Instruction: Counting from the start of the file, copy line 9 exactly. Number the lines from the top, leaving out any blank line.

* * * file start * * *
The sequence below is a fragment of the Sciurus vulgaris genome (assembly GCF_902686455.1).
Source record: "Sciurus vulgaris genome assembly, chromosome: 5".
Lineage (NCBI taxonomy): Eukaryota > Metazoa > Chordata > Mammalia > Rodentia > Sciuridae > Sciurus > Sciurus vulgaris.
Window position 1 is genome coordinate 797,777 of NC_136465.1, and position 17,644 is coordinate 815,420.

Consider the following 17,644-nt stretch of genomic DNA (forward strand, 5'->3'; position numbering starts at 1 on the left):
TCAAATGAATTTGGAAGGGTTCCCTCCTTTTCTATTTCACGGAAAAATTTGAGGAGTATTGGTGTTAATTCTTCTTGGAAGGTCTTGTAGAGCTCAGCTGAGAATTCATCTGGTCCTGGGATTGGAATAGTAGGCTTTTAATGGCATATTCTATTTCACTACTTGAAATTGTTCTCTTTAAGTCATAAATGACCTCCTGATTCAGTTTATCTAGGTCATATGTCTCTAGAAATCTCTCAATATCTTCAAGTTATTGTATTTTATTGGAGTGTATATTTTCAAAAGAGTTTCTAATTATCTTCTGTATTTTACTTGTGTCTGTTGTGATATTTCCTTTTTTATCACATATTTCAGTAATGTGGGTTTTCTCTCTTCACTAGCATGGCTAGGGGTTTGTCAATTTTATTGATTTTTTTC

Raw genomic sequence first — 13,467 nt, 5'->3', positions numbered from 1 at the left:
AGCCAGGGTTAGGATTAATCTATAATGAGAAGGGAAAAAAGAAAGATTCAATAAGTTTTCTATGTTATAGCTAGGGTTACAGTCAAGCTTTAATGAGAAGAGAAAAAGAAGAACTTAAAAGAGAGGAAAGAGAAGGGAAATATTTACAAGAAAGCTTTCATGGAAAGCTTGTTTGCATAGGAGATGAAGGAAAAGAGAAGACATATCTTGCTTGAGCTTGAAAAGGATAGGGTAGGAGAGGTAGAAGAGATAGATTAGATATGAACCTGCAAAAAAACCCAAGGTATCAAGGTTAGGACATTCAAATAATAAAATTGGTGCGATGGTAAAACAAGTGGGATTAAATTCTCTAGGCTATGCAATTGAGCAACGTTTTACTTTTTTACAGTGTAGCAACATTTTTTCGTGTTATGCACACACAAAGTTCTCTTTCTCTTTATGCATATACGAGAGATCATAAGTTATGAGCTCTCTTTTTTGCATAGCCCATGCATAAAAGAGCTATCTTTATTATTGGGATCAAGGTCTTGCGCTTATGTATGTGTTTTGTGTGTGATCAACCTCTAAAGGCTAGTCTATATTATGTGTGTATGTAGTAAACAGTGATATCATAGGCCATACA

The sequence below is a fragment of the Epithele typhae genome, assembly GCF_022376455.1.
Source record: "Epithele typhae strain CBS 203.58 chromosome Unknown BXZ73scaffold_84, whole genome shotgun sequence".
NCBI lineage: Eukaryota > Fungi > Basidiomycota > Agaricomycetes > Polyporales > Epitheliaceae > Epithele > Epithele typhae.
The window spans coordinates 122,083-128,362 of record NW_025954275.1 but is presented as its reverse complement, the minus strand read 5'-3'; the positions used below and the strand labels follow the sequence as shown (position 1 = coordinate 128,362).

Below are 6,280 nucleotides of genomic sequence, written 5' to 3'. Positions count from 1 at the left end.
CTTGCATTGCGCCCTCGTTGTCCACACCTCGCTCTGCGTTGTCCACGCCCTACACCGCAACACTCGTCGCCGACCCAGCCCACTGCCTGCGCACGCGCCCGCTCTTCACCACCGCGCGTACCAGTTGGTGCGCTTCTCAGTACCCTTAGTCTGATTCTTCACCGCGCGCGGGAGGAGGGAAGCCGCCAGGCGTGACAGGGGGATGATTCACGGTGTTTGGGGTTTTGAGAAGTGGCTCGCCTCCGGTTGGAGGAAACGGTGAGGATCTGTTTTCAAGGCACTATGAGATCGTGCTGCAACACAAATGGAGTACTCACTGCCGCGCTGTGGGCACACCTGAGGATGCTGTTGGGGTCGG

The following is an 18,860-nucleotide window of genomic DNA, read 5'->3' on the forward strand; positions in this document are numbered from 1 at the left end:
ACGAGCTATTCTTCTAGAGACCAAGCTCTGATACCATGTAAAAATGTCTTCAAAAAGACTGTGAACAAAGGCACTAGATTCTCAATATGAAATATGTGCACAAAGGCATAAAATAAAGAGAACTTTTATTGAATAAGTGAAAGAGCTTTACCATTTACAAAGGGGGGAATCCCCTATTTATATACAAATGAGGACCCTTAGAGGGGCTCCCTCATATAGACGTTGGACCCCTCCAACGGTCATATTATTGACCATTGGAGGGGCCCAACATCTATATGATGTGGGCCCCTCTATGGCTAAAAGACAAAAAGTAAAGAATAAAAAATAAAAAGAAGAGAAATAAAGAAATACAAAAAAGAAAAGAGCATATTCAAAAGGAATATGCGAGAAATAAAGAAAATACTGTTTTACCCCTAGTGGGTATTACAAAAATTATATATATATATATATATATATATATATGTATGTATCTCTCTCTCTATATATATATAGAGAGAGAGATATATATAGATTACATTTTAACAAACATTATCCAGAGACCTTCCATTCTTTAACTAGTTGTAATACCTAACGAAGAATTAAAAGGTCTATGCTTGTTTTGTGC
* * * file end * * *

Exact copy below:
The sequence below is a fragment of the Epithele typhae genome, assembly GCF_022376455.1.